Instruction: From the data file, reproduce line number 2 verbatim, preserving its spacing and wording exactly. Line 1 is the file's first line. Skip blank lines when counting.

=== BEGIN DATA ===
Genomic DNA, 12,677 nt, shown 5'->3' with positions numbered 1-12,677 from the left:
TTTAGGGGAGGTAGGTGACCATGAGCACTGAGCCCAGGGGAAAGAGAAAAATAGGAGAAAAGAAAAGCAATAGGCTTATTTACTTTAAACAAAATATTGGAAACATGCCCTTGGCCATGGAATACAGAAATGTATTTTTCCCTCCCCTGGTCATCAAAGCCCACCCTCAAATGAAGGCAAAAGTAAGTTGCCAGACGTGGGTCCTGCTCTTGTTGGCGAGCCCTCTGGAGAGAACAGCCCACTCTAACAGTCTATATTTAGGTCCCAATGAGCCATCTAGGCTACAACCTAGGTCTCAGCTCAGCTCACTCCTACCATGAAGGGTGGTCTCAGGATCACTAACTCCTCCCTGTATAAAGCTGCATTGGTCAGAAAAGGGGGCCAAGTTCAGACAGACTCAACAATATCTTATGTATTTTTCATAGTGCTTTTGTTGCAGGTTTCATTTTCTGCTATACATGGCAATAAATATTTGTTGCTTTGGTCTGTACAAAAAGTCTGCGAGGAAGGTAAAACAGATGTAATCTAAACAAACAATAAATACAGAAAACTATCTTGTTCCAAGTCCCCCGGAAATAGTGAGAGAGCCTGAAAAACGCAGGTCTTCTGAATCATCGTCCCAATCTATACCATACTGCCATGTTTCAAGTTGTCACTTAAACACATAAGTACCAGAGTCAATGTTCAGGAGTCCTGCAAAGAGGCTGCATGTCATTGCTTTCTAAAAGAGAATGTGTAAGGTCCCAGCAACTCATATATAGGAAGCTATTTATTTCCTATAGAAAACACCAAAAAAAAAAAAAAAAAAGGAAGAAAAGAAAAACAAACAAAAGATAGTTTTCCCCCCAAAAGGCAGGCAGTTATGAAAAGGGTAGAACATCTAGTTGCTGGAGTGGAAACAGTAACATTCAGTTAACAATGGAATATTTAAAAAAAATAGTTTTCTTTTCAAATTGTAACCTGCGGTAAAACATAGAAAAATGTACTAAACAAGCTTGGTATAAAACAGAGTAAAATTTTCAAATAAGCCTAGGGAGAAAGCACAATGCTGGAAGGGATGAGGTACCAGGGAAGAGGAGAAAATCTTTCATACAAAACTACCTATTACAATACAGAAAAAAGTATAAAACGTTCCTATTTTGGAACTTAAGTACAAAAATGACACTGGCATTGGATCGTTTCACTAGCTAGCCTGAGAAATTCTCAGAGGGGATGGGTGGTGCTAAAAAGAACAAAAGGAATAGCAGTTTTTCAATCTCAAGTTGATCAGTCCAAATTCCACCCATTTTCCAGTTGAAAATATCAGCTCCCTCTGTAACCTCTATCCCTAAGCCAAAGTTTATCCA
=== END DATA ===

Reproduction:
TTTAGGGGAGGTAGGTGACCATGAGCACTGAGCCCAGGGGAAAGAGAAAAATAGGAGAAAAGAAAAGCAATAGGCTTATTTACTTTAAACAAAATATTGGAAACATGCCCTTGGCCATGGAATACAGAAATGTATTTTTCCCTCCCCTGGTCATCAAAGCCCACCCTCAAATGAAGGCAAAAGTAAGTTGCCAGACGTGGGTCCTGCTCTTGTTGGCGAGCCCTCTGGAGAGAACAGCCCACTCTAACAGTCTATATTTAGGTCCCAATGAGCCATCTAGGCTACAACCTAGGTCTCAGCTCAGCTCACTCCTACCATGAAGGGTGGTCTCAGGATCACTAACTCCTCCCTGTATAAAGCTGCATTGGTCAGAAAAGGGGGCCAAGTTCAGACAGACTCAACAATATCTTATGTATTTTTCATAGTGCTTTTGTTGCAGGTTTCATTTTCTGCTATACATGGCAATAAATATTTGTTGCTTTGGTCTGTACAAAAAGTCTGCGAGGAAGGTAAAACAGATGTAATCTAAACAAACAATAAATACAGAAAACTATCTTGTTCCAAGTCCCCCGGAAATAGTGAGAGAGCCTGAAAAACGCAGGTCTTCTGAATCATCGTCCCAATCTATACCATACTGCCATGTTTCAAGTTGTCACTTAAACACATAAGTACCAGAGTCAATGTTCAGGAGTCCTGCAAAGAGGCTGCATGTCATTGCTTTCTAAAAGAGAATGTGTAAGGTCCCAGCAACTCATATATAGGAAGCTATTTATTTCCTATAGAAAACACCAAAAAAAAAAAAAAAAAAGGAAGAAAAGAAAAACAAACAAAAGATAGTTTTCCCCCCAAAAGGCAGGCAGTTATGAAAAGGGTAGAACATCTAGTTGCTGGAGTGGAAACAGTAACATTCAGTTAACAATGGAATATTTAAAAAAAATAGTTTTCTTTTCAAATTGTAACCTGCGGTAAAACATAGAAAAATGTACTAAACAAGCTTGGTATAAAACAGAGTAAAATTTTCAAATAAGCCTAGGGAGAAAGCACAATGCTGGAAGGGATGAGGTACCAGGGAAGAGGAGAAAATCTTTCATACAAAACTACCTATTACAATACAGAAAAAAGTATAAAACGTTCCTATTTTGGAACTTAAGTACAAAAATGACACTGGCATTGGATCGTTTCACTAGCTAGCCTGAGAAATTCTCAGAGGGGATGGGTGGTGCTAAAAAGAACAAAAGGAATAGCAGTTTTTCAATCTCAAGTTGATCAGTCCAAATTCCACCCATTTTCCAGTTGAAAATATCAGCTCCCTCTGTAACCTCTATCCCTAAGCCAAAGTTTATCCA